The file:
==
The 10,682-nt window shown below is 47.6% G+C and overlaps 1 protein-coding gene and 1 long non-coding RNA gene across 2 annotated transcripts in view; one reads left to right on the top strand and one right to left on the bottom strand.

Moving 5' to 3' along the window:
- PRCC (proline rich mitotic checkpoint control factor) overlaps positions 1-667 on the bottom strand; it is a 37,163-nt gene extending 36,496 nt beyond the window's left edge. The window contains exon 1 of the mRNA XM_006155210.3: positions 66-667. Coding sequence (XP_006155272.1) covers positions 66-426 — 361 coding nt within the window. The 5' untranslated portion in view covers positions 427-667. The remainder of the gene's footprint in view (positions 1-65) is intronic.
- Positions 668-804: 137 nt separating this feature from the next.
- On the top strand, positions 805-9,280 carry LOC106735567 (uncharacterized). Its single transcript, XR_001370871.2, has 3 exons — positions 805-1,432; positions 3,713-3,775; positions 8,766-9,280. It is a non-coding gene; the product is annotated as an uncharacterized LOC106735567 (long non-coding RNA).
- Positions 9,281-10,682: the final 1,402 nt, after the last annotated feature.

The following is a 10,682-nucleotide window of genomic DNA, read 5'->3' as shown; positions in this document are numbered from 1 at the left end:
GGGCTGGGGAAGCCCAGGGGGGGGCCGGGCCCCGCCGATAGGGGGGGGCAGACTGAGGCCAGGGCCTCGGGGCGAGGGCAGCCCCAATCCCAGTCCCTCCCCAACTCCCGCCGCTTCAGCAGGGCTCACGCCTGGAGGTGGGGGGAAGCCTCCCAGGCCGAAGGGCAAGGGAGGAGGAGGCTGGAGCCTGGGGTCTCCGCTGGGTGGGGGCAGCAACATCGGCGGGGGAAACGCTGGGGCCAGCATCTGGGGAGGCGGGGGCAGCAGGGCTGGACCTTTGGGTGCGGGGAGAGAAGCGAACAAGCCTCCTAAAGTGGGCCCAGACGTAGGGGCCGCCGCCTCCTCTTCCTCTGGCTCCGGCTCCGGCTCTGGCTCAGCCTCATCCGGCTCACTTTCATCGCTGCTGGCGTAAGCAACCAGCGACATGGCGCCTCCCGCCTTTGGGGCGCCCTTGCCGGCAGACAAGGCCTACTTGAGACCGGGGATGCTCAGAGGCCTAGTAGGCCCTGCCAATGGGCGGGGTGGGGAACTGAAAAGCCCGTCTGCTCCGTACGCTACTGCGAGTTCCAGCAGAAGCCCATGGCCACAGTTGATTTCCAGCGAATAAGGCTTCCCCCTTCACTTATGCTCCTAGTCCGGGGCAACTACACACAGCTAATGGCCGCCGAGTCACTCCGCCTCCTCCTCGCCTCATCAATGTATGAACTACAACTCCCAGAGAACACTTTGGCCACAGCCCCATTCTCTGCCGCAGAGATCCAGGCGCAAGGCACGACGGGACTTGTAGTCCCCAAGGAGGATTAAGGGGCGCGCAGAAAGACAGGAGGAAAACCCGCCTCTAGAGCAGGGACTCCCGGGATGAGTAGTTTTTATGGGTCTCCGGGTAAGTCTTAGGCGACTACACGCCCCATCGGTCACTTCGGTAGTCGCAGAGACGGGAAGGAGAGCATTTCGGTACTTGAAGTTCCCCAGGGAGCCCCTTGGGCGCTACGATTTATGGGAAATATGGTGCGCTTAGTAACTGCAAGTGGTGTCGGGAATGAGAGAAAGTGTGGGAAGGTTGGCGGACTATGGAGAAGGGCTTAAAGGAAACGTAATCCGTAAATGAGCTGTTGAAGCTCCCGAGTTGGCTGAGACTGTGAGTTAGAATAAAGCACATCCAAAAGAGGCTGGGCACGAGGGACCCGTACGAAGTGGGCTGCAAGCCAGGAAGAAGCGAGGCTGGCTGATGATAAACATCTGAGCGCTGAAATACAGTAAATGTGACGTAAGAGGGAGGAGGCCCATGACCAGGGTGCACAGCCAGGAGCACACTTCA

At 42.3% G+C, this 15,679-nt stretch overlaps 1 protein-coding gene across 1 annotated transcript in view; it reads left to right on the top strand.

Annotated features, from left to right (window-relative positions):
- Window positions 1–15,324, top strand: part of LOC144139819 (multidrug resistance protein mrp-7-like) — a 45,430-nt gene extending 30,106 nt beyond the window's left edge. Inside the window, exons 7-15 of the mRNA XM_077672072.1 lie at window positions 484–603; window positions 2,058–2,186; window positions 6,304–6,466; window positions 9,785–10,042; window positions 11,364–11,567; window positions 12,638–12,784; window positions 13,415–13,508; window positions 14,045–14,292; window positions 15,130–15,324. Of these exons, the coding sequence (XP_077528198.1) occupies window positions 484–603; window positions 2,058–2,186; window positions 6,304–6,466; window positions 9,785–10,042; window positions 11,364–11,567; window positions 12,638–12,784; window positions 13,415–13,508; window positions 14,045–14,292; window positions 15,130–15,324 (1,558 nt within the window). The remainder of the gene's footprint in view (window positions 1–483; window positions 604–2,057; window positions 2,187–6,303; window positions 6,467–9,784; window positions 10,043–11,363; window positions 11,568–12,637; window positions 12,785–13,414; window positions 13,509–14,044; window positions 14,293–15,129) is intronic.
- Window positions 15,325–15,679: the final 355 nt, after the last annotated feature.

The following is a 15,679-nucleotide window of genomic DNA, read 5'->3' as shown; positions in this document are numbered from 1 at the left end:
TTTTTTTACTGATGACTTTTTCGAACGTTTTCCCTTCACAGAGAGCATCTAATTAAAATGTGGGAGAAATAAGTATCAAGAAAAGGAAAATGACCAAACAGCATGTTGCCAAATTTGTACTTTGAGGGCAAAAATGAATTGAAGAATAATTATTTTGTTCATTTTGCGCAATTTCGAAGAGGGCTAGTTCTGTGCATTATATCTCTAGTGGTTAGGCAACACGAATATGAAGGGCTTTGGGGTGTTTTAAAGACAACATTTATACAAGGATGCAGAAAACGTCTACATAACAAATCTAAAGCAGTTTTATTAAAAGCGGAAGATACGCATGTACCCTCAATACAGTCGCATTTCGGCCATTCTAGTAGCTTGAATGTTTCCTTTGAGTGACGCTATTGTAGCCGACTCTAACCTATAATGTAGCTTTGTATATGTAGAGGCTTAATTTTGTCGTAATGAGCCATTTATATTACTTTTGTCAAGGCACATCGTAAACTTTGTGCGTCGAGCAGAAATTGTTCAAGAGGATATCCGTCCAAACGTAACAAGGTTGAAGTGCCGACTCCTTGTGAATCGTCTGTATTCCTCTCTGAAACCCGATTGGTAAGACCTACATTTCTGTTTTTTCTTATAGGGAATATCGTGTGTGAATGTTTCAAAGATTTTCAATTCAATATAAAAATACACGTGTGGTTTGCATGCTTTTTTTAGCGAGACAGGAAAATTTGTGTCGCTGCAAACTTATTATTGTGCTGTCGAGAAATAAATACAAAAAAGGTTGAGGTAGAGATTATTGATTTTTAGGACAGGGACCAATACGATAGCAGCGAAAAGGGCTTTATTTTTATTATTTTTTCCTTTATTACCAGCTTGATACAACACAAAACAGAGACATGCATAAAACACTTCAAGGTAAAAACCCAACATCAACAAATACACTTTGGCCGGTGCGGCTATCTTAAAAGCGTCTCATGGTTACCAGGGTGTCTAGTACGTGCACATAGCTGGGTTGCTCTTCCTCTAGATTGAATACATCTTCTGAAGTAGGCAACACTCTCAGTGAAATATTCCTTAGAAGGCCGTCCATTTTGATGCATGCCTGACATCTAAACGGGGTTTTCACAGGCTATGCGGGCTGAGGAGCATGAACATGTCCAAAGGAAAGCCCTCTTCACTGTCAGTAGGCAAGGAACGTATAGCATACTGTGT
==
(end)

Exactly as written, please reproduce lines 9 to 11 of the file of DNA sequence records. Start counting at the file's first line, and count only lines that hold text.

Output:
At 42.3% G+C, this 15,679-nt stretch overlaps 1 protein-coding gene across 1 annotated transcript in view; it reads left to right on the top strand.

Annotated features, from left to right (window-relative positions):
- Window positions 1–15,324, top strand: part of LOC144139819 (multidrug resistance protein mrp-7-like) — a 45,430-nt gene extending 30,106 nt beyond the window's left edge. Inside the window, exons 7-15 of the mRNA XM_077672072.1 lie at window positions 484–603; window positions 2,058–2,186; window positions 6,304–6,466; window positions 9,785–10,042; window positions 11,364–11,567; window positions 12,638–12,784; window positions 13,415–13,508; window positions 14,045–14,292; window positions 15,130–15,324. Of these exons, the coding sequence (XP_077528198.1) occupies window positions 484–603; window positions 2,058–2,186; window positions 6,304–6,466; window positions 9,785–10,042; window positions 11,364–11,567; window positions 12,638–12,784; window positions 13,415–13,508; window positions 14,045–14,292; window positions 15,130–15,324 (1,558 nt within the window). The remainder of the gene's footprint in view (window positions 1–483; window positions 604–2,057; window positions 2,187–6,303; window positions 6,467–9,784; window positions 10,043–11,363; window positions 11,568–12,637; window positions 12,785–13,414; window positions 13,509–14,044; window positions 14,293–15,129) is intronic.